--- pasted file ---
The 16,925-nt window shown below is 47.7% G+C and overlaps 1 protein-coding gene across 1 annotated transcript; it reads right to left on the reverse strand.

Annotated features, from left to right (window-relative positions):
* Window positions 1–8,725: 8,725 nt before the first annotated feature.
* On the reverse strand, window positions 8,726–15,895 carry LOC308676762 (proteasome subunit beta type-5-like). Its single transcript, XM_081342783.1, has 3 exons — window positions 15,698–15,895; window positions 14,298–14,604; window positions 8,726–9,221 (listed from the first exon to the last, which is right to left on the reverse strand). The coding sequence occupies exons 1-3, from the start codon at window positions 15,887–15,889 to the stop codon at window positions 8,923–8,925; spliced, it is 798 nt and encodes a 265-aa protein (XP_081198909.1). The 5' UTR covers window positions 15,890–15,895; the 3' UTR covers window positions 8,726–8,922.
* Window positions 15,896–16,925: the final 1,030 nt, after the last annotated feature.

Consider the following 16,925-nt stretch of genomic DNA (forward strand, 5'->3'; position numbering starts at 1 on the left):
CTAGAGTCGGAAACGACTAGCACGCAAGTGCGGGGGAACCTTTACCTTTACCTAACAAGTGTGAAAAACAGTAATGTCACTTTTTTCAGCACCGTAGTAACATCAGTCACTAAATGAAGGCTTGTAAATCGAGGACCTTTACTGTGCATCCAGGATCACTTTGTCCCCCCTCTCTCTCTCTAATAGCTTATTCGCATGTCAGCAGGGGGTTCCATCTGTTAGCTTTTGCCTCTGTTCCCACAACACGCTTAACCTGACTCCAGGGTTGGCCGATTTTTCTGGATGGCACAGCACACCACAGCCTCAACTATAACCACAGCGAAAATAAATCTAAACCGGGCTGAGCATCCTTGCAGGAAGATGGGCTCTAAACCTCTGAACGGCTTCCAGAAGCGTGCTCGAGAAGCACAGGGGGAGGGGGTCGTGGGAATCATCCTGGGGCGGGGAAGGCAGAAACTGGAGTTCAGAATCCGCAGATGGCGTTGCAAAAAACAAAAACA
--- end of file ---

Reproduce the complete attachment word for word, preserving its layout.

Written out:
The 16,925-nt window shown below is 47.7% G+C and overlaps 1 protein-coding gene across 1 annotated transcript; it reads right to left on the reverse strand.

Annotated features, from left to right (window-relative positions):
* Window positions 1–8,725: 8,725 nt before the first annotated feature.
* On the reverse strand, window positions 8,726–15,895 carry LOC308676762 (proteasome subunit beta type-5-like). Its single transcript, XM_081342783.1, has 3 exons — window positions 15,698–15,895; window positions 14,298–14,604; window positions 8,726–9,221 (listed from the first exon to the last, which is right to left on the reverse strand). The coding sequence occupies exons 1-3, from the start codon at window positions 15,887–15,889 to the stop codon at window positions 8,923–8,925; spliced, it is 798 nt and encodes a 265-aa protein (XP_081198909.1). The 5' UTR covers window positions 15,890–15,895; the 3' UTR covers window positions 8,726–8,922.
* Window positions 15,896–16,925: the final 1,030 nt, after the last annotated feature.

Consider the following 16,925-nt stretch of genomic DNA (forward strand, 5'->3'; position numbering starts at 1 on the left):
CTAGAGTCGGAAACGACTAGCACGCAAGTGCGGGGGAACCTTTACCTTTACCTAACAAGTGTGAAAAACAGTAATGTCACTTTTTTCAGCACCGTAGTAACATCAGTCACTAAATGAAGGCTTGTAAATCGAGGACCTTTACTGTGCATCCAGGATCACTTTGTCCCCCCTCTCTCTCTCTAATAGCTTATTCGCATGTCAGCAGGGGGTTCCATCTGTTAGCTTTTGCCTCTGTTCCCACAACACGCTTAACCTGACTCCAGGGTTGGCCGATTTTTCTGGATGGCACAGCACACCACAGCCTCAACTATAACCACAGCGAAAATAAATCTAAACCGGGCTGAGCATCCTTGCAGGAAGATGGGCTCTAAACCTCTGAACGGCTTCCAGAAGCGTGCTCGAGAAGCACAGGGGGAGGGGGTCGTGGGAATCATCCTGGGGCGGGGAAGGCAGAAACTGGAGTTCAGAATCCGCAGATGGCGTTGCAAAAAACAAAAACA